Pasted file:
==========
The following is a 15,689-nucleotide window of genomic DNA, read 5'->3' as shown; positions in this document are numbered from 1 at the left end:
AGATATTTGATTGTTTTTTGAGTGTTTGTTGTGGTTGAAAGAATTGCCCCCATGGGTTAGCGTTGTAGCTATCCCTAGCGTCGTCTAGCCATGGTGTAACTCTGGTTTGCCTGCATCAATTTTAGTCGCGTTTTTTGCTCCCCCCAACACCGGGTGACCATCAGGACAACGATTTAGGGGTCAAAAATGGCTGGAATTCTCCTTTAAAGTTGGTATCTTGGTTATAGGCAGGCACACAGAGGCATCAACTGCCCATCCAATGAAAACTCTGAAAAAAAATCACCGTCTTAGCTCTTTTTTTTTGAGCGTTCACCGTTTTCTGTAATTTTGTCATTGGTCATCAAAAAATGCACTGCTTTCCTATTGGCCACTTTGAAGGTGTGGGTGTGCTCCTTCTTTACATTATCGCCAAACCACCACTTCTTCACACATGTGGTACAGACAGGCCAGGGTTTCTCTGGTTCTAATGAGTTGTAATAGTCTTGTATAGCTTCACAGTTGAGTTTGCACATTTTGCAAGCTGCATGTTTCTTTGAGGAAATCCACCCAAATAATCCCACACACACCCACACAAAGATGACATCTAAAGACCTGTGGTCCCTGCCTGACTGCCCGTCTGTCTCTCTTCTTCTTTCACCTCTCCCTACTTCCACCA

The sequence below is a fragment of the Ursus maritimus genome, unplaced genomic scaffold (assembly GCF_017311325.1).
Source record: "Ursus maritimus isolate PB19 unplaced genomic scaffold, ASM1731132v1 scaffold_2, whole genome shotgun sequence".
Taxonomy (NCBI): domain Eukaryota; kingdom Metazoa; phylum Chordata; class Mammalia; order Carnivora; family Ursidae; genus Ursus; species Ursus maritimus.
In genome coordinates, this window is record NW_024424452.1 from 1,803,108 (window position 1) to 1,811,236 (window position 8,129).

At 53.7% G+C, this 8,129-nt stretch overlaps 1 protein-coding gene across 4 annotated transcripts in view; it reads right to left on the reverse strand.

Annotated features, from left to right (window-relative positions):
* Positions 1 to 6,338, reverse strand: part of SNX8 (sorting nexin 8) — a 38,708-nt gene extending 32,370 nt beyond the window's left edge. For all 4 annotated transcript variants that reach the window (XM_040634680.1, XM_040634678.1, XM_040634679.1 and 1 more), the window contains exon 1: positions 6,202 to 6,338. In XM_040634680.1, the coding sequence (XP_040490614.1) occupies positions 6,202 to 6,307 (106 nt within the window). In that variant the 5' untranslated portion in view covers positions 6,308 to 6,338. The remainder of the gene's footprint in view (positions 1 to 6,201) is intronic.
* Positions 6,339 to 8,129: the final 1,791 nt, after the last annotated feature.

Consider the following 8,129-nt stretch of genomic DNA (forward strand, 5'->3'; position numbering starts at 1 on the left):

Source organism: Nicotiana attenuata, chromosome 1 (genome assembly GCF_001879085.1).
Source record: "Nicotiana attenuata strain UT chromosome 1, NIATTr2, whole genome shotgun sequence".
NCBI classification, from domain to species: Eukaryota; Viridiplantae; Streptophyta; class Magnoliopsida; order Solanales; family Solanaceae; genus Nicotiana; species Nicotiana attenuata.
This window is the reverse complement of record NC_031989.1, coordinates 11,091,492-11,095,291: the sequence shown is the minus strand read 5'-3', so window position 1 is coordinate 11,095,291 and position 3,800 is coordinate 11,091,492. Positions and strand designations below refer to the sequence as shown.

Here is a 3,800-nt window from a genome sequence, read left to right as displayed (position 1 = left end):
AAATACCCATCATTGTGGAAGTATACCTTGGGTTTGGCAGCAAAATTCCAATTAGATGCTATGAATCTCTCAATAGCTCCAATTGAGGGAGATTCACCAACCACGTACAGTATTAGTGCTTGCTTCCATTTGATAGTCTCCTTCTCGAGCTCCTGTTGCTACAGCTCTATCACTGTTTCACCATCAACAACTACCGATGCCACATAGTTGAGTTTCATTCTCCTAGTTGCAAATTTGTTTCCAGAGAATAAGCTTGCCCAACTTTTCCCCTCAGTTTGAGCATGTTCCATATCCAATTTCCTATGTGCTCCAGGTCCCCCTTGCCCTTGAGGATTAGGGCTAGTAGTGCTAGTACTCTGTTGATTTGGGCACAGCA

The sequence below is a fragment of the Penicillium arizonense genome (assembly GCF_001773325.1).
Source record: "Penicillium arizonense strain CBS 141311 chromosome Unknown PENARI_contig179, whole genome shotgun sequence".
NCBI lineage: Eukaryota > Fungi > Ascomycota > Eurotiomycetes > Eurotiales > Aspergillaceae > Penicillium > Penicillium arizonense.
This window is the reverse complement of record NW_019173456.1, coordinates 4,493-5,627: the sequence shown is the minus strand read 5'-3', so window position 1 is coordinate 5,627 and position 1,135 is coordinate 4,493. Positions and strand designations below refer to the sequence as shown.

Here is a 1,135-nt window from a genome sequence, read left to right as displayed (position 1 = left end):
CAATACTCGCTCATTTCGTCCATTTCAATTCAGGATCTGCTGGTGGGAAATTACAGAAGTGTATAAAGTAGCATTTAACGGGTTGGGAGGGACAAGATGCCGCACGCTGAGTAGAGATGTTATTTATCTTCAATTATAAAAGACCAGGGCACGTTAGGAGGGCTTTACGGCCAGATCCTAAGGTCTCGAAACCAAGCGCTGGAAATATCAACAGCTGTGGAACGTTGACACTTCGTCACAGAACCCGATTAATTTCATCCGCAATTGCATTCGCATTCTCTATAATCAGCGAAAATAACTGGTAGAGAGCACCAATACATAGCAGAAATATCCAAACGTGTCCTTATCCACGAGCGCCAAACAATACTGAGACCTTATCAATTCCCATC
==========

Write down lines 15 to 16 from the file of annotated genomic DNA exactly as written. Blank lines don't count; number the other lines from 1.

This window is the reverse complement of record NC_031989.1, coordinates 11,091,492-11,095,291: the sequence shown is the minus strand read 5'-3', so window position 1 is coordinate 11,095,291 and position 3,800 is coordinate 11,091,492. Positions and strand designations below refer to the sequence as shown.

Here is a 3,800-nt window from a genome sequence, read left to right as displayed (position 1 = left end):